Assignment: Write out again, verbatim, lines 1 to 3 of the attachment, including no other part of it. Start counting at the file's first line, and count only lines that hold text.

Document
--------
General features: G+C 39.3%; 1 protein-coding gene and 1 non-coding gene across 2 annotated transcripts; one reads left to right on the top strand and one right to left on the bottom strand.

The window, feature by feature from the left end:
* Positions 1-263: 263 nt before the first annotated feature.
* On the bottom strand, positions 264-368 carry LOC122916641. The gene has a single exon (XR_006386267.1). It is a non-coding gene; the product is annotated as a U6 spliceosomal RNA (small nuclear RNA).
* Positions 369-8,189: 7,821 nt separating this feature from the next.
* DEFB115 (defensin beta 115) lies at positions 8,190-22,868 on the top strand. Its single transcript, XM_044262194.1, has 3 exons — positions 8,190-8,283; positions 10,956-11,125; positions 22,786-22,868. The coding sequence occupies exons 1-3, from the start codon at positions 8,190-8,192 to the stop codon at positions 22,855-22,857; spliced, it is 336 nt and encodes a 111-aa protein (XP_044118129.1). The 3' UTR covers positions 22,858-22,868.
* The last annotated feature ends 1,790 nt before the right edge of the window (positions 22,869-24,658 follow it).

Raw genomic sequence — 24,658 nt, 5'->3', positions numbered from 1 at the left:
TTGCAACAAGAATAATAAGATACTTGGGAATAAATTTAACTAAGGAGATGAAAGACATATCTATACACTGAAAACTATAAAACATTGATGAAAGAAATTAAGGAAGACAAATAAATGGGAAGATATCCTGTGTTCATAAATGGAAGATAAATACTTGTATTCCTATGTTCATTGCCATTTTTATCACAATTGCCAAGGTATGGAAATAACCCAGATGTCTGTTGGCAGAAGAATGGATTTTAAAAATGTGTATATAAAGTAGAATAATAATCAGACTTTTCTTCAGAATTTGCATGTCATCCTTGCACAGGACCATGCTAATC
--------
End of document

General features: G+C 39.3%; 1 protein-coding gene and 1 non-coding gene across 2 annotated transcripts; one reads left to right on the top strand and one right to left on the bottom strand.

The window, feature by feature from the left end:
* Positions 1-263: 263 nt before the first annotated feature.